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ultra-poor poverty programs

All for One and One for All? Why Networks Don’t Prevent Poverty Traps: Guest post by Arun Advani

This is the fourth in our series of posts by PhD students on the job market this year.
Giving livestock to poor households can increase their incomes substantially. This naturally raises the question: why were households not investing in such livestock before? One obvious answer is that they are poor – this means they can neither afford to invest themselves, nor get a loan from a bank (or microfinance organisation). But the puzzle is more subtle than that. When facing a crisis, even very poor households borrow informally, from a network of friends, family, and neighbours, to fund consumption. In addition, households in these networks collectively have the resources needed to invest in livestock. So the real question is: why don’t households pool resources to allow investment? What makes borrowing to invest so different from borrowing to smooth consumption?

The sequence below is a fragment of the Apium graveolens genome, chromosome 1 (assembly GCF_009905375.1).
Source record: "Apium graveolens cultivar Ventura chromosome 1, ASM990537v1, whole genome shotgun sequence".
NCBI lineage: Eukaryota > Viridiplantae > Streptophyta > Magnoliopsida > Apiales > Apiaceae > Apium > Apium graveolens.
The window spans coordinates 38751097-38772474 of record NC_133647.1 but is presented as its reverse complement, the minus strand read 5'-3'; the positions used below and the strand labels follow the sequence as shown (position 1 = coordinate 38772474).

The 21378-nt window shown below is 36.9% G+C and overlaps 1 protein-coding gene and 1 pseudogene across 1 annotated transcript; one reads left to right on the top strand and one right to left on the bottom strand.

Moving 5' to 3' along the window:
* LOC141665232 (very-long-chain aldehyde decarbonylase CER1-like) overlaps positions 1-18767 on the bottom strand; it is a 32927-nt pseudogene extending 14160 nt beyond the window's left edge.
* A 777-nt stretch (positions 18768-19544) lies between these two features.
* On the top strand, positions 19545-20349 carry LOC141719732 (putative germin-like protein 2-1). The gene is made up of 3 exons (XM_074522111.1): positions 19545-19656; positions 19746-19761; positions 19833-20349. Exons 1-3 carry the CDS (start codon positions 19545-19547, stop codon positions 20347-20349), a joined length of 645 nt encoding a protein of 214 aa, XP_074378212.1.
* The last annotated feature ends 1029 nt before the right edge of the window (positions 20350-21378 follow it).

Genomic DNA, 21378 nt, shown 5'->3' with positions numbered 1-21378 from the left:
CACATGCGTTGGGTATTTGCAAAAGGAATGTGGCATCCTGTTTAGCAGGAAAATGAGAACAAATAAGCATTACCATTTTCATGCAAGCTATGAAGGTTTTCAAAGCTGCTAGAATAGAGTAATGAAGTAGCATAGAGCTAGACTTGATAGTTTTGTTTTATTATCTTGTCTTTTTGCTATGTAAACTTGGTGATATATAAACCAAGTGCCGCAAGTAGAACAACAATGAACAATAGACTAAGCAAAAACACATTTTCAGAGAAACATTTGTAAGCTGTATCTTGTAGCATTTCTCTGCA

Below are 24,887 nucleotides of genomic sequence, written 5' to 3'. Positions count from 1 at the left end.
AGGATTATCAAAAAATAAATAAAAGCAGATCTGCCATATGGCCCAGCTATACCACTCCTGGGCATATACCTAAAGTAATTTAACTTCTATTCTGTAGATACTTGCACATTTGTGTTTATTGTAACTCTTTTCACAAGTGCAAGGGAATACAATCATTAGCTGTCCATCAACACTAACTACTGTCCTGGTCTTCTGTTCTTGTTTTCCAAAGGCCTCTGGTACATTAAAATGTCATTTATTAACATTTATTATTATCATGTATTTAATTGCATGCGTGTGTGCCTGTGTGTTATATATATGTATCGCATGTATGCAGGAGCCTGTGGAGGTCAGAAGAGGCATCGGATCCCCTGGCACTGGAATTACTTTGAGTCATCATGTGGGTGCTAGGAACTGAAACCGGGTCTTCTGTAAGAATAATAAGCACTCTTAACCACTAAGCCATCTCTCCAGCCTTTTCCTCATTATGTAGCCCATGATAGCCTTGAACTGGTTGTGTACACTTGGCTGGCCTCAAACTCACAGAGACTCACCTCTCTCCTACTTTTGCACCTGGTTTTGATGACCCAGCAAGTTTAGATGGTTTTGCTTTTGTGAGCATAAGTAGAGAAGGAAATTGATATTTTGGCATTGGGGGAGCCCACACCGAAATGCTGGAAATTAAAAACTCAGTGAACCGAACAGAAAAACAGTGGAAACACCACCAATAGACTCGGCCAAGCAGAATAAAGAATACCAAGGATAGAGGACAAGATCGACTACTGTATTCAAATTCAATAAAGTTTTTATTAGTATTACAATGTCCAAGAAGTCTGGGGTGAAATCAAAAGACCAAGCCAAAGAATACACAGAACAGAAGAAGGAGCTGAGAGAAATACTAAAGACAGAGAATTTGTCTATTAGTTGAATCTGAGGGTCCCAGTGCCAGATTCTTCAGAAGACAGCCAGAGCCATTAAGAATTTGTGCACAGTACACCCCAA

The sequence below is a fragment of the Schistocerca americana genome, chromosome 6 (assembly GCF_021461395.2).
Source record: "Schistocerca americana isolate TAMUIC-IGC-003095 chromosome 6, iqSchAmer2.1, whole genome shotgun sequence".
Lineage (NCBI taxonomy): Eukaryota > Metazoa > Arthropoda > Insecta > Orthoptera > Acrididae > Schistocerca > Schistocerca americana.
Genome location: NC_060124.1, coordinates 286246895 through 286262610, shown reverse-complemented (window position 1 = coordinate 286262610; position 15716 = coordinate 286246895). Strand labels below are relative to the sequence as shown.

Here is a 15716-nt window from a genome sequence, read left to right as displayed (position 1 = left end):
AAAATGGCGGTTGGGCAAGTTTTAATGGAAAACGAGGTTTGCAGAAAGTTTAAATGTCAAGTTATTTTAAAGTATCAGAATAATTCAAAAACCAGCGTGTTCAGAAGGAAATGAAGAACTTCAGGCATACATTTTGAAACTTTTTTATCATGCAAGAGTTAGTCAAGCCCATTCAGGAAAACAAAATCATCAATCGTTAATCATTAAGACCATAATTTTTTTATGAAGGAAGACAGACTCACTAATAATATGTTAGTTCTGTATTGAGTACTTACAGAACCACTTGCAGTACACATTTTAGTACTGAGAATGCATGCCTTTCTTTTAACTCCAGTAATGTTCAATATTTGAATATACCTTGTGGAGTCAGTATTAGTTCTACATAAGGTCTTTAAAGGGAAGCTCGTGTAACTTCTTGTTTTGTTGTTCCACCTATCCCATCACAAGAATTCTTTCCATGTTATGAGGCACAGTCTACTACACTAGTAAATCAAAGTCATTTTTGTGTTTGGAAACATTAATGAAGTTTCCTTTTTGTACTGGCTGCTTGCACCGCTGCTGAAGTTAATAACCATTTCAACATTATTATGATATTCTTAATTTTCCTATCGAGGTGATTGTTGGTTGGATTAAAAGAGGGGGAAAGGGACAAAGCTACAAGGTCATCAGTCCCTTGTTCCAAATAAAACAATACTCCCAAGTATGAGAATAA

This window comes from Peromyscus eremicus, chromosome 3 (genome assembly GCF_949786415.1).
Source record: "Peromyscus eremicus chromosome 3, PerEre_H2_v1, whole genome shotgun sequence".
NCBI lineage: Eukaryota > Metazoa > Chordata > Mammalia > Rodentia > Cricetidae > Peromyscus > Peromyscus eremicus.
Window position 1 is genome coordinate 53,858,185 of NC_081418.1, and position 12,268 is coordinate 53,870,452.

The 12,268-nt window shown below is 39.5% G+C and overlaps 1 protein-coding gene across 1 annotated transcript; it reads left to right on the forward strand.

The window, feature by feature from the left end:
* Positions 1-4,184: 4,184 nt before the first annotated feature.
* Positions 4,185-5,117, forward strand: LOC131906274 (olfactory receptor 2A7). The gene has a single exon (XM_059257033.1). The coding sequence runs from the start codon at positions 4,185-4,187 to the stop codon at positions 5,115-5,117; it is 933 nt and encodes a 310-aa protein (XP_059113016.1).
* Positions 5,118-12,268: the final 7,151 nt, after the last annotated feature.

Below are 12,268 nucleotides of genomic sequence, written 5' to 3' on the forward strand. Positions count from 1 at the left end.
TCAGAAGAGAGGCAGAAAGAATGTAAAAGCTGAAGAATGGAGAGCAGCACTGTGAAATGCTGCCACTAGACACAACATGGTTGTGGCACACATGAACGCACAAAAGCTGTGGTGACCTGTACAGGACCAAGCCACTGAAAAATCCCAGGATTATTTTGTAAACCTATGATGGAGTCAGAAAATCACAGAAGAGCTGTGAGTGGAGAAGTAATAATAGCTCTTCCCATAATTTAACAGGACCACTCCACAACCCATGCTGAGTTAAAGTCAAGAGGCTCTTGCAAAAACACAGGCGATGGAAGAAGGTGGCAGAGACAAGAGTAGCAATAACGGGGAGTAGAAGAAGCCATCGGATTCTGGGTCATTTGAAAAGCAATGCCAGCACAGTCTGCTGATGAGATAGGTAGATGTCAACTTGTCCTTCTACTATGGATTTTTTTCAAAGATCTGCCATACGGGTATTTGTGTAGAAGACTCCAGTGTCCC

Confusing a treatment for a cure

Berk Ozler's picture
A treatment is an instance of treating someone, say, medically. A cure ends a problem. Sometimes, the treatment is a cure. Other times, it just keeps the problem under control without curing it: if you remove the treatment, the problem comes back…